Mara Karlin: I think what would be at the top of this list is helping folks understand that if the US military were to engage in a conflict with China or Russia it's going to look a lot different than the conflicts of the last two decades. It may not turn out the way we want it to. I mean we have this really interesting moment where we have the most experienced US military in the history of our country and yet much of that experience is profoundly different than the evolving, and future security environment, right?
Mara Karlin: So we have a military that's used to ... That is largely, I should say, used to operating on large forward operating bases, or used to being able to communicate whenever it wants, or air superiority. If you believe some of the really good research that has come out of places like CSIS and RAND, and you're concerned about this eroding military advantage, then I think it is conceivable the day will come where the US can get pushed into things it may not want to do, and distracted, and detracted from actually taking steps it may want because it is no longer able to be that guarantor of security.
Mara Karlin: While I think Chris is hitting this important point, that not all our tools necessarily match up and I think it's pretty rare that you don't find a defense analyst who doesn't want to give more funding to the State Department, at the end of the day part of the reason we can have that conversation is because the US military has generally been pretty capable for a lot of the threats it's faced. I fear that in the next few years that will become a much uglier story.
Kathleen Hicks: Mark another report you're working on ... We could have an entire segment that's just report Mark has published or is working on, but you are working on one on inflicting surprise. So these comments from Mara really strike me. The US has some eroding advantages. At the same time adversaries aren't themselves 20 feet tall. They have challenges as well. Where do you see military advantages that we aught to be exploiting or advancing?
Mark Cancian: I mean there are a couple, when you look at China and Russia. For example if you look at China they have not fought a conflict for a long time. The last conflict they fought was against Vietnam and they lost. They have not fought a great power conflict, arguably, since the Korean War or even before. So they have some theories about what war looks like but they don't have much experience. They've built a very powerful military on a very thin base of experience and that is something the United States could exploit.
Mark Cancian: The United States has been out there. If you look at naval forces, for example, we have been globally deployed for 70 years. We're in a position a little like the British and the French during the Napoleonic era, where the French built a very powerful fleet but they just never could use it. The British were out there every day. So every time the British and French ran into each other the British would win.
Mark Cancian: The Russians have a very weak demographic and economic base. Can generate a good deal of combat power but can't sustain that. We, by contrast, not only have a lot of economic military power, we have a lot of rich allies who have economic and military power. So we have some significant advantages that we could take advantage of.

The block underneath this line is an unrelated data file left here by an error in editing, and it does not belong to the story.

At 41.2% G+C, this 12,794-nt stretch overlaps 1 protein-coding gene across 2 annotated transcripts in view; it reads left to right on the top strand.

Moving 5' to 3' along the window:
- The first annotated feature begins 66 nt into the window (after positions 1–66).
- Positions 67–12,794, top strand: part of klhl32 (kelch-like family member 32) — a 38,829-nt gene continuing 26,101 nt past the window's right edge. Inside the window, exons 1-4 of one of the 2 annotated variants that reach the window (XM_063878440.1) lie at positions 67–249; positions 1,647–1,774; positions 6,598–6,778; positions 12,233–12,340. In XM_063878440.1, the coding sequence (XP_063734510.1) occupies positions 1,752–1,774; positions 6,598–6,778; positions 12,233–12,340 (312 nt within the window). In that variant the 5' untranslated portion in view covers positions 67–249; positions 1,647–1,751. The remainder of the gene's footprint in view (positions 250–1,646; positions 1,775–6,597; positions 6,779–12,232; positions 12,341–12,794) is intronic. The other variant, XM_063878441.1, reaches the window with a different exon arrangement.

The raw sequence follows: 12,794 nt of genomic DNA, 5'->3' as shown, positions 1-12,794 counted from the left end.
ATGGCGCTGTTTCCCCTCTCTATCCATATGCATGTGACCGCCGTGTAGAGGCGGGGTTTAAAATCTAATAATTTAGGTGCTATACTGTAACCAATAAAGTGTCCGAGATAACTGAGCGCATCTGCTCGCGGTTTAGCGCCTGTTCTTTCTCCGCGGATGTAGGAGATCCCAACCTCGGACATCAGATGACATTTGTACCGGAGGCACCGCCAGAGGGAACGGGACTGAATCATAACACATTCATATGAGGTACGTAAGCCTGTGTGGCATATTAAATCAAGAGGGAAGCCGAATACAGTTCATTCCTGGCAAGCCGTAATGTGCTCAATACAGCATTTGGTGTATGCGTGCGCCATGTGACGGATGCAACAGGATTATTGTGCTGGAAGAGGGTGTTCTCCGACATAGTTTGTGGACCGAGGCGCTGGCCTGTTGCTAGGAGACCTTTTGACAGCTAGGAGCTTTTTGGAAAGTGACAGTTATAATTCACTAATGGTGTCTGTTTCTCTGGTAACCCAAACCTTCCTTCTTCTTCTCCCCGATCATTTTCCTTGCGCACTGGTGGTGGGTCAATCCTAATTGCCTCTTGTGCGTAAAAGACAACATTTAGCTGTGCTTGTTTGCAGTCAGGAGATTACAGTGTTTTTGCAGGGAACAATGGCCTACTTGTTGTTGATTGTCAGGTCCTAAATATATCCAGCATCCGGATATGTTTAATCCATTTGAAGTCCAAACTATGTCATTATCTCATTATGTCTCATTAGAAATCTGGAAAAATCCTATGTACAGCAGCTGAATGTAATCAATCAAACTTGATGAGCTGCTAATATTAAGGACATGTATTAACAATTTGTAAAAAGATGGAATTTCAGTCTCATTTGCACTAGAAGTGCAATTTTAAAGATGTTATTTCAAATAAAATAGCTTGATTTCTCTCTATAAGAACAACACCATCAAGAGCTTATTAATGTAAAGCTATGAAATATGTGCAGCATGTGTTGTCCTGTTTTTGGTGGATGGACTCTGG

Kathleen Hicks: Yeah. And China? Any thoughts on advantages the United States might have against China?
Mark Cancian: Well China, of course, has not fought a war for a long time. So that gives us a huge advantage. China also has this export driven economy. If that were to dry up it might destabilize the state and in fact the [Chinese] Communist Party in a way that the United States is not susceptible to. So I think that is a lever the United States could play.
Christopher Preble: There's one potential vulnerability that China faces, but it also could be our vulnerability depending on how we choose to fight them or at least think about fighting them. That is the geography of Asia. Is the Asian geography one mostly of peace, or mostly of deterrents, or mostly ... This is not Europe. The Chinese actually can't, in the way that Russia march into Poland, the Chinese can't. They marched into Vietnam, it ended badly, right? They can't even march into Taiwan, right? Water still matters. Again, maybe just because I'm a Navy guy I say that but it still matters.
Christopher Preble: The other point is we, the United States, should be leveraging our allies in a much more deliberate way. That means encouraging them to invest in the kinds of technologies and capabilities that take advantage of these geographic advantages. I don't see us doing that. What I see us doing instead is posturing our own forces as though we have to be projecting power into China's strategic backyard. This is why the NDS, in particular, talks so much about the importance of strategic overmatch, right? Well that's costly and it's really hard. As Mara says, it may end badly. Where we have to project power into China's backyard, China's neighbors are already there. They're not projecting power. They're defending their waters. They're defending their territory.